|Is this a Critical Process? (5.0.1)||Yes – The scans must be taken as per protocol with the correct specification of equipment by a qualified staff member, and reviewed in a timely manner|
|What is the risk?
Risk Statement (5.0.2)
|If a site does not conduct the PET-CT Scan in accordance with the protocol, then this may result in missing data, which could result in an inadequate amount of data for the efficacy assessments|
|Risk Score (5.0.3)||3 (Likelihood=1, Impact=3, Detectability=1)|
|Should a risk control be applied?||Yes – impact is scored 3; the FDA recommends that all risks with a high score for impact must have a risk control applied|
|How will we control the risk?
Risk Controls (5.0.4)
|How will the risk controls be communicated to the project team?
Risk Communication (5.0.5)
|Periodic Risk Review Meetings
Risk Review (5.0.6)
|During the risk review meeting, the cross-functional team discusses this risk. The Clinical Trial Lead raises that there is an increase in missing end points relating to PET-CT scans upon review of the KRIs. In addition, the Lead Data Manager has reported an increase in automatic queries relating to missing scan data, and a backlog of manual data reviews regarding scans as the data is not present for this site.
Subsequently, the risk controls are yielding signals that need to be evaluated by the team, in context to the overall operational plans for the trial. This cyclical evaluation is best represented as:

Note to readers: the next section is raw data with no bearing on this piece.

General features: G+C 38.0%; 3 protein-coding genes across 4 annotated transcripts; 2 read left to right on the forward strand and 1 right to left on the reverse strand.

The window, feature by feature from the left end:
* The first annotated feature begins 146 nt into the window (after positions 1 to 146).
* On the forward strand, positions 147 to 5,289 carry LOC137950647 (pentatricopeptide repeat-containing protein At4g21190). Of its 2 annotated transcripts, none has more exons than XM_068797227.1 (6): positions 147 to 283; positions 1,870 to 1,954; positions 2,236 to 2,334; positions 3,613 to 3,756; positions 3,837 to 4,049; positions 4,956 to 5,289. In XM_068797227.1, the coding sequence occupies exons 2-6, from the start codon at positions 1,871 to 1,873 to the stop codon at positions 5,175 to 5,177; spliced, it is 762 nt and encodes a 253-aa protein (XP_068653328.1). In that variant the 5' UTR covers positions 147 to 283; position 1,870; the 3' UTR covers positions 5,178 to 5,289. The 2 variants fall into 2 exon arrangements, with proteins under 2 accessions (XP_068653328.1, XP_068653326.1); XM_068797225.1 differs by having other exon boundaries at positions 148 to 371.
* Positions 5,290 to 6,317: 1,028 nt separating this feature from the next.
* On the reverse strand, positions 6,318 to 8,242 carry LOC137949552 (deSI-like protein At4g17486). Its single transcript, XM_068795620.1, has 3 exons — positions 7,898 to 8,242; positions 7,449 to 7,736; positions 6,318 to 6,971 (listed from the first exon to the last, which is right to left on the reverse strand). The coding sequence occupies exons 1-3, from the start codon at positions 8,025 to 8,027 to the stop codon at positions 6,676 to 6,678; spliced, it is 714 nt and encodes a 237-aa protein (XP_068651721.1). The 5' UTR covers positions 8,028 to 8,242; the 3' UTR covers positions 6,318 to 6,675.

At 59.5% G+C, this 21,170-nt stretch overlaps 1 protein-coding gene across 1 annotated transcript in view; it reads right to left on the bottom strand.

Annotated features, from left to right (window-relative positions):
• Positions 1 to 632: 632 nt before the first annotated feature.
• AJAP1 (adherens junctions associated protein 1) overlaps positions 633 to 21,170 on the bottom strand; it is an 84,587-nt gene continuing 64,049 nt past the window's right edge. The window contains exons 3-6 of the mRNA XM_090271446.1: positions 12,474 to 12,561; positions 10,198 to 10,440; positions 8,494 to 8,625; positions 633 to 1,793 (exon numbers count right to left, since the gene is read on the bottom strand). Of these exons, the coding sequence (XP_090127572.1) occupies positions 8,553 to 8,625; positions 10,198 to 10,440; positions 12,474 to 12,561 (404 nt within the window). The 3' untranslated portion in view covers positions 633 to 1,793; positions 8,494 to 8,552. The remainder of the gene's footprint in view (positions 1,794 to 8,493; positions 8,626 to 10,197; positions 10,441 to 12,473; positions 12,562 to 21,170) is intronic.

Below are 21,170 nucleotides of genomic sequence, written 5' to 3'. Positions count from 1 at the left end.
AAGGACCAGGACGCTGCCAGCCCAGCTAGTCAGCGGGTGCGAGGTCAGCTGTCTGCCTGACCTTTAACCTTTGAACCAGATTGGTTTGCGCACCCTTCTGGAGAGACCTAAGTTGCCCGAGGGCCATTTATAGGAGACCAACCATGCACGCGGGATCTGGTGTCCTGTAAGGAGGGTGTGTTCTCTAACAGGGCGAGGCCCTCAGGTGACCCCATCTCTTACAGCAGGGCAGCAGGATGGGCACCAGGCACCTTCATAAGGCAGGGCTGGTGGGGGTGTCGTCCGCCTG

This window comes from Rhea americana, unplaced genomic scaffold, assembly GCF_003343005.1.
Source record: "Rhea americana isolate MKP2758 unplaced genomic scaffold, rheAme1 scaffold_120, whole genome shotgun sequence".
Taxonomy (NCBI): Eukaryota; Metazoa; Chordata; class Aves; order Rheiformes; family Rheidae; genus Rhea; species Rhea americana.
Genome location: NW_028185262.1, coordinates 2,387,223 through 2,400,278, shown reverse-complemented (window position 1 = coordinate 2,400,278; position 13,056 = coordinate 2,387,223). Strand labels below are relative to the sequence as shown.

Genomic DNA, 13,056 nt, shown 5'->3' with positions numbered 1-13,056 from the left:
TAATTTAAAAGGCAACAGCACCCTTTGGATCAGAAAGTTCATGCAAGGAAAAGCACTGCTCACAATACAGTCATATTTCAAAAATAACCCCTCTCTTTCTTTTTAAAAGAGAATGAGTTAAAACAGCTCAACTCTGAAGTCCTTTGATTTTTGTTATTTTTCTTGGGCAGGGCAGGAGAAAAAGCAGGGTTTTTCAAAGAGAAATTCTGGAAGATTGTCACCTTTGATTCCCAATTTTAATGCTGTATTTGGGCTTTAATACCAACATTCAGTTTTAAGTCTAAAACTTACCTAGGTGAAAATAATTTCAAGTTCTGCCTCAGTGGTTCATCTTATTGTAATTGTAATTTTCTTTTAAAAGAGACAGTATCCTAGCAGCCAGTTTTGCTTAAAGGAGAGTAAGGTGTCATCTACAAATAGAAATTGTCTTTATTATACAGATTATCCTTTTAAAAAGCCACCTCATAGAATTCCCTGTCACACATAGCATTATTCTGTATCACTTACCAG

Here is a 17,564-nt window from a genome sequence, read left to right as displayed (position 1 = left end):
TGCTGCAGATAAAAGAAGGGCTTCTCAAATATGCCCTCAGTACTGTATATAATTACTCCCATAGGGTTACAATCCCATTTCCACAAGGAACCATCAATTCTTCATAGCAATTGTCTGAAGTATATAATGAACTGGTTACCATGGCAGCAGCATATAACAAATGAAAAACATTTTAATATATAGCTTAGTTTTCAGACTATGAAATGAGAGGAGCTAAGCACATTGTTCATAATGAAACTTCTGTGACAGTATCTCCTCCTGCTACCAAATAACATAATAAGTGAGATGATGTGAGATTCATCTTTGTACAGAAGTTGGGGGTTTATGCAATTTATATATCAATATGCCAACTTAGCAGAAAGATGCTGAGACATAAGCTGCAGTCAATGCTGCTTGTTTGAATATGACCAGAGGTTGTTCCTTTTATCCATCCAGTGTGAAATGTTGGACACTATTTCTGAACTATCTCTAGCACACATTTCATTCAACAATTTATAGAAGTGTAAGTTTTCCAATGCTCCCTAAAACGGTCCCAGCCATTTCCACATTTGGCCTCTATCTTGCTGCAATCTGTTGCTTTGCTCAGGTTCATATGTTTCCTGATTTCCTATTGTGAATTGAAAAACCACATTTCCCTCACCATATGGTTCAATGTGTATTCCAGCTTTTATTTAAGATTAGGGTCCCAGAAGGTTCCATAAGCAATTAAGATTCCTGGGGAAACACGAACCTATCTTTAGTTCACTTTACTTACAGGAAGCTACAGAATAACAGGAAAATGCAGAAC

In summary, whilst the industry may be more comfortable with the initial risk assessment part of the RBQM process (Sections 5.0.1 – 5.0.4), its value lies in the:
At Cmed, our team of experts, with 20+ years of experience of working on complex clinical trials for both biotech and pharm alike, focus on those things that truly matter with the goal being high quality clinical trial execution and outcomes. Implementing RBQM with the right proactive partner can increase communication and introduce active ways to monitor and manage trial risks in a dynamic, transparent fashion, thus saving valuable time and allowing you to achieve your milestones while confidently delivering regulatory authorities the evidence they require.
Get in touch with us today to discuss how Cmed’s RBQM team of experts can improve your next trial. Email us at: firstname.lastname@example.org